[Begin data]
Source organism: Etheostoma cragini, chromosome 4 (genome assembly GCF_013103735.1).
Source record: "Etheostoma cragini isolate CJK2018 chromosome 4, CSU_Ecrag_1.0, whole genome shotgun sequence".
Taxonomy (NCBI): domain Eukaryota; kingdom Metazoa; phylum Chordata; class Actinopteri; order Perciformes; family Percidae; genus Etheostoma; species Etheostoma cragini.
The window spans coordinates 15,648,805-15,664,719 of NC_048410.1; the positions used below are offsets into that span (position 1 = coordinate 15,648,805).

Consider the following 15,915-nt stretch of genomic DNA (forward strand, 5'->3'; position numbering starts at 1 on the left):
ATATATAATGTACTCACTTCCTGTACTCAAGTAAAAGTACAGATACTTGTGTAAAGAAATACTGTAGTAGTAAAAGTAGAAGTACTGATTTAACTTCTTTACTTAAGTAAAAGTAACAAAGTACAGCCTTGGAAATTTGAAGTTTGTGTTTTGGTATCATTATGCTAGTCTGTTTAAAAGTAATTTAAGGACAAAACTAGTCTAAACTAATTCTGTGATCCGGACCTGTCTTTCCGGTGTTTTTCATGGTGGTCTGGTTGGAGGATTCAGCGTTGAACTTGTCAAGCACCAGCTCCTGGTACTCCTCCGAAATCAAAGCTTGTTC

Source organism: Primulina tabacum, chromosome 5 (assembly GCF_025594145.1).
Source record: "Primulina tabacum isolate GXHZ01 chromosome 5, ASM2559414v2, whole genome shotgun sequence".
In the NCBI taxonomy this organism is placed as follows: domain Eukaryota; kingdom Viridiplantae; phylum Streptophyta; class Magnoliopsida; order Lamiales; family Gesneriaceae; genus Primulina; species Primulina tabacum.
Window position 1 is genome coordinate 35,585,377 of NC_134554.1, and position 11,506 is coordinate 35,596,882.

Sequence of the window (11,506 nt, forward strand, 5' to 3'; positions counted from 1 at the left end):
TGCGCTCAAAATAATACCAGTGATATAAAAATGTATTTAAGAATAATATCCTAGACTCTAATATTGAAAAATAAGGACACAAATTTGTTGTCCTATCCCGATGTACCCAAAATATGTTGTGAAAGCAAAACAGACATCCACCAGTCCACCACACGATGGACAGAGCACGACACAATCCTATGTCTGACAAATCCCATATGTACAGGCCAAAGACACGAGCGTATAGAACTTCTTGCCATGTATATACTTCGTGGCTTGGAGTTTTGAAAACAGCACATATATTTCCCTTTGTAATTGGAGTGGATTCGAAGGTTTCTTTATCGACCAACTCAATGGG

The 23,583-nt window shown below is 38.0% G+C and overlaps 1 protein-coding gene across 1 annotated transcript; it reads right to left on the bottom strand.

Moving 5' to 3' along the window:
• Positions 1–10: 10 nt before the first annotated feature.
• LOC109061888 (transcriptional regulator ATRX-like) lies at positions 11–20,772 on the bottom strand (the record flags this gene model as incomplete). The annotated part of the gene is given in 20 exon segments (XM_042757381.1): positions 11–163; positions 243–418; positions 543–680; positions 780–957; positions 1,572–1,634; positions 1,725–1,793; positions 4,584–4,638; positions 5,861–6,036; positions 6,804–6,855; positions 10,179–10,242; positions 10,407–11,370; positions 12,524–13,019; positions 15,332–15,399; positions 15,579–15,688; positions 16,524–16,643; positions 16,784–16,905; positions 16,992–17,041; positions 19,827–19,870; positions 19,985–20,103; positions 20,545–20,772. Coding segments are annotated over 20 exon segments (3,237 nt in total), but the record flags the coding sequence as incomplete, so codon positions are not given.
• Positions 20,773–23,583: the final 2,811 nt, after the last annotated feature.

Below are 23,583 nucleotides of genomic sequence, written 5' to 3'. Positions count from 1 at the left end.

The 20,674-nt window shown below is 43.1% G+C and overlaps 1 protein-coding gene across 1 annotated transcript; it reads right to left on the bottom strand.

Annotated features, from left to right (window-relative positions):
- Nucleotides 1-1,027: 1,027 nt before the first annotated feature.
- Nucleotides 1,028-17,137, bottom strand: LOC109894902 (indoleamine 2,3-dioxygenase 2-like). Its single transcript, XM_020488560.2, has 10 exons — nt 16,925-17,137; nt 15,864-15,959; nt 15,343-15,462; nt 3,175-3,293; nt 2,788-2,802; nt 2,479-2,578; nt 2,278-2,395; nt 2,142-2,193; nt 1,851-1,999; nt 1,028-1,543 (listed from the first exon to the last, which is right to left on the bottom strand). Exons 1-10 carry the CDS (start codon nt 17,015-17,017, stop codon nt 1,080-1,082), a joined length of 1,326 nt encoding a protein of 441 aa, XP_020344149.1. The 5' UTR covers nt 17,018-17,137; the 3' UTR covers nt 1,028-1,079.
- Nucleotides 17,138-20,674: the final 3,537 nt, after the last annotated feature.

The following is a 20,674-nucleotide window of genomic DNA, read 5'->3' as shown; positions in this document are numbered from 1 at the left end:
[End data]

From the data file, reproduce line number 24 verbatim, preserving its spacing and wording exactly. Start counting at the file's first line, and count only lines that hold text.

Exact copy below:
The following is a 20,674-nucleotide window of genomic DNA, read 5'->3' as shown; positions in this document are numbered from 1 at the left end: